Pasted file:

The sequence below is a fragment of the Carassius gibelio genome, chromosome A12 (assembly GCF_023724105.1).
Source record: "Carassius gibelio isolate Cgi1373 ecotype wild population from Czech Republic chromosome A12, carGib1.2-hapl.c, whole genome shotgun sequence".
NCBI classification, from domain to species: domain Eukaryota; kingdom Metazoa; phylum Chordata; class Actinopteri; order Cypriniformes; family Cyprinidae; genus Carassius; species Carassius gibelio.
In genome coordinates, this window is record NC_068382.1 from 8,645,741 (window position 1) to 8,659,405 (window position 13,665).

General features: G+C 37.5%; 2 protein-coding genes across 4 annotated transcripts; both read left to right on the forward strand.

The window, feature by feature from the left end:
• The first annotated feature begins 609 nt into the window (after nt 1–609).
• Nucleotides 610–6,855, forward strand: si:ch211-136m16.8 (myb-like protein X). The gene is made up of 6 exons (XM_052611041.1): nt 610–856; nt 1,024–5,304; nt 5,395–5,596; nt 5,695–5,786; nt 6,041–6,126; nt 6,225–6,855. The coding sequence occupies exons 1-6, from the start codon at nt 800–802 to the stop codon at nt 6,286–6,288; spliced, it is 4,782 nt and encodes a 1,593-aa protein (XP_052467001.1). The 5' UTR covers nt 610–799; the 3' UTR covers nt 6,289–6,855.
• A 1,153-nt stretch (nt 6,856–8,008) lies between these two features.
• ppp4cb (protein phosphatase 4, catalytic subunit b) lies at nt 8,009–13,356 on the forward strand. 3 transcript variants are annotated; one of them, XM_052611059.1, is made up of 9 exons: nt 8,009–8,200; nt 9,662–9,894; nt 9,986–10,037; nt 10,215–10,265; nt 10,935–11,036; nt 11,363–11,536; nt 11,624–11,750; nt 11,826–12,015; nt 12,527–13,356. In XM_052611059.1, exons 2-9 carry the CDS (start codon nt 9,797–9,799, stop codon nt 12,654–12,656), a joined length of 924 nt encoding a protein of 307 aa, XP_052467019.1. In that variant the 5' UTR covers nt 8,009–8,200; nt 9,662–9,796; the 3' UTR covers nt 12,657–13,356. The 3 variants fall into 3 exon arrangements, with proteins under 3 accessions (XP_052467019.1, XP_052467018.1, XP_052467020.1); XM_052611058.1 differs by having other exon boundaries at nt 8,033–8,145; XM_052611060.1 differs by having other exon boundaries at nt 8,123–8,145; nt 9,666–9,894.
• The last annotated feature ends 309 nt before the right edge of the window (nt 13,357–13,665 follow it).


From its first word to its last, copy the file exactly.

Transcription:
The sequence below is a fragment of the Carassius gibelio genome, chromosome A12 (assembly GCF_023724105.1).
Source record: "Carassius gibelio isolate Cgi1373 ecotype wild population from Czech Republic chromosome A12, carGib1.2-hapl.c, whole genome shotgun sequence".
NCBI classification, from domain to species: domain Eukaryota; kingdom Metazoa; phylum Chordata; class Actinopteri; order Cypriniformes; family Cyprinidae; genus Carassius; species Carassius gibelio.
In genome coordinates, this window is record NC_068382.1 from 8,645,741 (window position 1) to 8,659,405 (window position 13,665).

General features: G+C 37.5%; 2 protein-coding genes across 4 annotated transcripts; both read left to right on the forward strand.

The window, feature by feature from the left end:
• The first annotated feature begins 609 nt into the window (after nt 1–609).
• Nucleotides 610–6,855, forward strand: si:ch211-136m16.8 (myb-like protein X). The gene is made up of 6 exons (XM_052611041.1): nt 610–856; nt 1,024–5,304; nt 5,395–5,596; nt 5,695–5,786; nt 6,041–6,126; nt 6,225–6,855. The coding sequence occupies exons 1-6, from the start codon at nt 800–802 to the stop codon at nt 6,286–6,288; spliced, it is 4,782 nt and encodes a 1,593-aa protein (XP_052467001.1). The 5' UTR covers nt 610–799; the 3' UTR covers nt 6,289–6,855.
• A 1,153-nt stretch (nt 6,856–8,008) lies between these two features.
• ppp4cb (protein phosphatase 4, catalytic subunit b) lies at nt 8,009–13,356 on the forward strand. 3 transcript variants are annotated; one of them, XM_052611059.1, is made up of 9 exons: nt 8,009–8,200; nt 9,662–9,894; nt 9,986–10,037; nt 10,215–10,265; nt 10,935–11,036; nt 11,363–11,536; nt 11,624–11,750; nt 11,826–12,015; nt 12,527–13,356. In XM_052611059.1, exons 2-9 carry the CDS (start codon nt 9,797–9,799, stop codon nt 12,654–12,656), a joined length of 924 nt encoding a protein of 307 aa, XP_052467019.1. In that variant the 5' UTR covers nt 8,009–8,200; nt 9,662–9,796; the 3' UTR covers nt 12,657–13,356. The 3 variants fall into 3 exon arrangements, with proteins under 3 accessions (XP_052467019.1, XP_052467018.1, XP_052467020.1); XM_052611058.1 differs by having other exon boundaries at nt 8,033–8,145; XM_052611060.1 differs by having other exon boundaries at nt 8,123–8,145; nt 9,666–9,894.
• The last annotated feature ends 309 nt before the right edge of the window (nt 13,357–13,665 follow it).